The Dogue de Bordeaux (DDB) is sometimes known as the French Mastiff and is nowhere near as ferocious as its outwards appearance would lead the observer to think. In fact these are highly loyal and patient dogs and a popular choice for families.
The history of the breed is unclear and different experts cannot agree on the origins, however, it does appear that the DDB shares some history with the Bullmastiff, Tibetan Mastiff and Bull Dog somewhere along the line.
This breed was once classified into three varieties, the Parisian, the Toulouse and the Bordeaux, types which were bred depending on the region of France and the jobs they were required to do. The regional variations included the size and stature of the types from body and head shape and size to colours and markings.
In 1863 the first canine exhibition was held at the 'Jardin d'Acclimatation' in Paris, France. The winner of the DDB breed was a bitch named Magentas.
This is a dog which was bred and used as a hunter, a herding dog, and a guardian of stock animals. They were trained to bait bears and bulls, hunt boars, herd cattle, and protect the homes, shops and property of their masters.
During the 1960s, a group of enthusiasts of the Dogue de Bordeaux in their native county of France, lead by a gentleman named Raymond Triquet, started to work towards standardsing the breed leading to new standards being agreed upon in the 1970's. Since then, they have continued to grow in popularity particularly in the USA.
Average height to withers: Males between 24-27 inches and females between 23-26 inches.
Average weight: Males can weigh over 50kg and females over 45kg.
This is a large, heavy dog. The body is longer than it is tall and overall it is of a heavy boned appearance and is broad in the chest and deep in the ribs. The Dogue de Bordeaux is a muscular and massive dog with a very powerful build with the size coming from width and muscle, rather than height.
The body of the Dogue de Bordeaux is thick-set with a straight top-line leading to a straight tail thicker at the base and tapering to a point at the end, carried low. The front legs should be straight and heavy-boned. The massive head is the most obvious breed characteristic with breeders saying it has the largest head in the canine world, in proportion to the rest of the body. For males the circumference of the head, measured at the widest point of the skull, is roughly equal to the dog's height at the withers. For females the circumference may be slightly less. The jaw is undershot and very powerful. The DDB should always have a black or red mask that can be distinguished from the rest of the coat around and under the nose, including the lips and eye rims. The nose colour in red masked dogs is usually brown; in black masked dogs this must be black. The upper lips hang thickly down over the lower jaw. The skin on the neck is loose and it has proportionally small, pendant shaped ears top the head.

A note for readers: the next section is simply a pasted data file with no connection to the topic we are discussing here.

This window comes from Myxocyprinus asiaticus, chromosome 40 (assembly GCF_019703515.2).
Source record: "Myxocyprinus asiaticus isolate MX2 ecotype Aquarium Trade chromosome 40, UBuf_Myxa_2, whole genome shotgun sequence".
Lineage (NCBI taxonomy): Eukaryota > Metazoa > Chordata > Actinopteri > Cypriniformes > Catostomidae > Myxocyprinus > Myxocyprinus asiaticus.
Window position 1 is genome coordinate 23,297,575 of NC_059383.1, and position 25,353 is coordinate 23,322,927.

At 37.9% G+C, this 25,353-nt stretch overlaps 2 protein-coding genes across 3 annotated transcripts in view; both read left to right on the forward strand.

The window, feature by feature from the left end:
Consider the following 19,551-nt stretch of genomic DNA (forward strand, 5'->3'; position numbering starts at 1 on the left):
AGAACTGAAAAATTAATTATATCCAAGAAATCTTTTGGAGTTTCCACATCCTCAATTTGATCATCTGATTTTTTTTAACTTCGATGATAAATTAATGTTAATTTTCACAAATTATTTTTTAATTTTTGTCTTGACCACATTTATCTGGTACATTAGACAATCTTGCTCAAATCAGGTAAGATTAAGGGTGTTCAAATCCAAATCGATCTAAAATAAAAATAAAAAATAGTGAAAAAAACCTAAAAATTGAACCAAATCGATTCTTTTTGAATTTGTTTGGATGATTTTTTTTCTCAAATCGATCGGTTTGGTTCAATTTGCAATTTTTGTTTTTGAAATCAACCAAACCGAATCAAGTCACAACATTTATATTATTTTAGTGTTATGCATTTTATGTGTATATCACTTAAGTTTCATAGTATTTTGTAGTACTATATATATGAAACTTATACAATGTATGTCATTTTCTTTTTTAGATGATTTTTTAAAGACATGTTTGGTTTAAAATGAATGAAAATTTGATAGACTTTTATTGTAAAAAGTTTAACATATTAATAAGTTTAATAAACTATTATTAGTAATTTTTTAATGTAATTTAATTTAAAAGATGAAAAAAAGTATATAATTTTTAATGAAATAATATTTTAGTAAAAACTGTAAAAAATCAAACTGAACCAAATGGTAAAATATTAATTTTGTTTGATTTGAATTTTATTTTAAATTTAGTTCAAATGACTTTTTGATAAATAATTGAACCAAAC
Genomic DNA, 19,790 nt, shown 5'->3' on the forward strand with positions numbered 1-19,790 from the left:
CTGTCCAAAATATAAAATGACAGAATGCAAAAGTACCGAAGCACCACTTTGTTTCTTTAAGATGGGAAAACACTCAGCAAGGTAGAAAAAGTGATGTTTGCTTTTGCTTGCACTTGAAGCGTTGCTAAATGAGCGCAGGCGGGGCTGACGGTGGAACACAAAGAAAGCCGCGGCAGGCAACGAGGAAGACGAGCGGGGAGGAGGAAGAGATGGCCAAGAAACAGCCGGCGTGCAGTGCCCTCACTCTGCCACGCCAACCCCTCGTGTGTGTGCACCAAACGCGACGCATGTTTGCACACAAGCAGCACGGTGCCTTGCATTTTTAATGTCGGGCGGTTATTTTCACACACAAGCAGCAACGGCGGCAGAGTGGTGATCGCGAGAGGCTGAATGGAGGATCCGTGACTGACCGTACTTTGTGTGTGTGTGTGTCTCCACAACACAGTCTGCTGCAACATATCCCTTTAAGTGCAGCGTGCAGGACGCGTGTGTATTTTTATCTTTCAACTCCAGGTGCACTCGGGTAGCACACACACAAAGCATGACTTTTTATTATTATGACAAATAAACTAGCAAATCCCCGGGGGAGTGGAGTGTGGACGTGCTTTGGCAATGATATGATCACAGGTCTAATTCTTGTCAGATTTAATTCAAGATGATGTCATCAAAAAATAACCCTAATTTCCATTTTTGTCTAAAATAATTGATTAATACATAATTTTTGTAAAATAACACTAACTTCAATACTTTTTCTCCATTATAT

The coat of the DDB is short and soft and in colour can be fawn, brown or black with a contrasting mask on the face. White is generally no permitted, according to breed standards on the body but can be found on the paws and legs.
The Dogue de Bordeaux is surprisingly even-tempered and gentle, rarely showing unnecessary aggression. It is protective by nature, and ideally suited to work in a guarding capacity given its large size and foreboding appearance. This breed can become very attached and devoted to their family and are generally suited to family life provided they are well socialised when younger. That said, they can be stubborn and dominant if given the chance but are also calm and balanced with it. The DDB is intelligent and is receptive to training with a well structured and firm routine.
While the Douge de Bordeaux is generally a very healthy dog, it does have a shorter lifespan than many breeds as do many larger dog breeds. The average lifespan of a DDB is around 6 years old
The DDB does need a substantial amount of exercise, but as with many shorter nosed breeds, the owner must take care not to let the dog over heat in warmer weather when exercising. The short coat requires little grooming but attention needs to be paid to the areas where there are fold of skin to ensure they are kept clean, dry and free of debris. Some lighter coloured dogs may need extra protection in stronger sun to prevent burning.
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